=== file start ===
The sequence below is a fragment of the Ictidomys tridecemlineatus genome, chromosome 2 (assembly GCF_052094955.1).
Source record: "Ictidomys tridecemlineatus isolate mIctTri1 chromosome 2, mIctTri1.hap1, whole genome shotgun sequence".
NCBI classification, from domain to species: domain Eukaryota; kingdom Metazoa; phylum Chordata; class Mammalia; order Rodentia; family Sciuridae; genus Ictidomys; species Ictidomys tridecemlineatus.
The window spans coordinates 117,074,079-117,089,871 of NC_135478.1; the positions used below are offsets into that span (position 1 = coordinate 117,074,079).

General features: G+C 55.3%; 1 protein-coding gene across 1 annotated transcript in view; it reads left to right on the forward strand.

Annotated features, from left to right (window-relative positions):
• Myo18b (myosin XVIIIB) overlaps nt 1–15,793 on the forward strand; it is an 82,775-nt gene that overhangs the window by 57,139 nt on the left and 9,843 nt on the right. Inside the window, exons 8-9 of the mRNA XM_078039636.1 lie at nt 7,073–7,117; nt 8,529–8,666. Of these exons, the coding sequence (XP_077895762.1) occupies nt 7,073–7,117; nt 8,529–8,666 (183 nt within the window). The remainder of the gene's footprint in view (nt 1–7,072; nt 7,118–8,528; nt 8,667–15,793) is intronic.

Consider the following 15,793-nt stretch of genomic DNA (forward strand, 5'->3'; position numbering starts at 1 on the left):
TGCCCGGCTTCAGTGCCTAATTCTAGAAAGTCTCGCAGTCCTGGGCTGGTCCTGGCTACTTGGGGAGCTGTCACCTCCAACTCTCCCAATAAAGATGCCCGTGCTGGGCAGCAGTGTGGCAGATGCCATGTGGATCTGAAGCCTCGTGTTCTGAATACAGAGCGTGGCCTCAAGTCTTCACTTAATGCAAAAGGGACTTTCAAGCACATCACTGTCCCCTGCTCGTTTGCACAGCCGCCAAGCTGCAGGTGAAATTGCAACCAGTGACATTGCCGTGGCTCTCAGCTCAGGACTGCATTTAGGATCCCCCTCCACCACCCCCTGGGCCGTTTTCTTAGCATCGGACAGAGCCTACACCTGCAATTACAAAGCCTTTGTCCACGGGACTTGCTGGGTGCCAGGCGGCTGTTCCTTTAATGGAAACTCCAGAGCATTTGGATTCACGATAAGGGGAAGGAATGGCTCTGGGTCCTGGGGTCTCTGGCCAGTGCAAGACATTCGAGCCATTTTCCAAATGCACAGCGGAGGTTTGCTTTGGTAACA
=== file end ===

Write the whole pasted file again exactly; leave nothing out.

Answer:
The sequence below is a fragment of the Ictidomys tridecemlineatus genome, chromosome 2 (assembly GCF_052094955.1).
Source record: "Ictidomys tridecemlineatus isolate mIctTri1 chromosome 2, mIctTri1.hap1, whole genome shotgun sequence".
NCBI classification, from domain to species: domain Eukaryota; kingdom Metazoa; phylum Chordata; class Mammalia; order Rodentia; family Sciuridae; genus Ictidomys; species Ictidomys tridecemlineatus.
The window spans coordinates 117,074,079-117,089,871 of NC_135478.1; the positions used below are offsets into that span (position 1 = coordinate 117,074,079).

General features: G+C 55.3%; 1 protein-coding gene across 1 annotated transcript in view; it reads left to right on the forward strand.

Annotated features, from left to right (window-relative positions):
• Myo18b (myosin XVIIIB) overlaps nt 1–15,793 on the forward strand; it is an 82,775-nt gene that overhangs the window by 57,139 nt on the left and 9,843 nt on the right. Inside the window, exons 8-9 of the mRNA XM_078039636.1 lie at nt 7,073–7,117; nt 8,529–8,666. Of these exons, the coding sequence (XP_077895762.1) occupies nt 7,073–7,117; nt 8,529–8,666 (183 nt within the window). The remainder of the gene's footprint in view (nt 1–7,072; nt 7,118–8,528; nt 8,667–15,793) is intronic.

Consider the following 15,793-nt stretch of genomic DNA (forward strand, 5'->3'; position numbering starts at 1 on the left):
TGCCCGGCTTCAGTGCCTAATTCTAGAAAGTCTCGCAGTCCTGGGCTGGTCCTGGCTACTTGGGGAGCTGTCACCTCCAACTCTCCCAATAAAGATGCCCGTGCTGGGCAGCAGTGTGGCAGATGCCATGTGGATCTGAAGCCTCGTGTTCTGAATACAGAGCGTGGCCTCAAGTCTTCACTTAATGCAAAAGGGACTTTCAAGCACATCACTGTCCCCTGCTCGTTTGCACAGCCGCCAAGCTGCAGGTGAAATTGCAACCAGTGACATTGCCGTGGCTCTCAGCTCAGGACTGCATTTAGGATCCCCCTCCACCACCCCCTGGGCCGTTTTCTTAGCATCGGACAGAGCCTACACCTGCAATTACAAAGCCTTTGTCCACGGGACTTGCTGGGTGCCAGGCGGCTGTTCCTTTAATGGAAACTCCAGAGCATTTGGATTCACGATAAGGGGAAGGAATGGCTCTGGGTCCTGGGGTCTCTGGCCAGTGCAAGACATTCGAGCCATTTTCCAAATGCACAGCGGAGGTTTGCTTTGGTAACA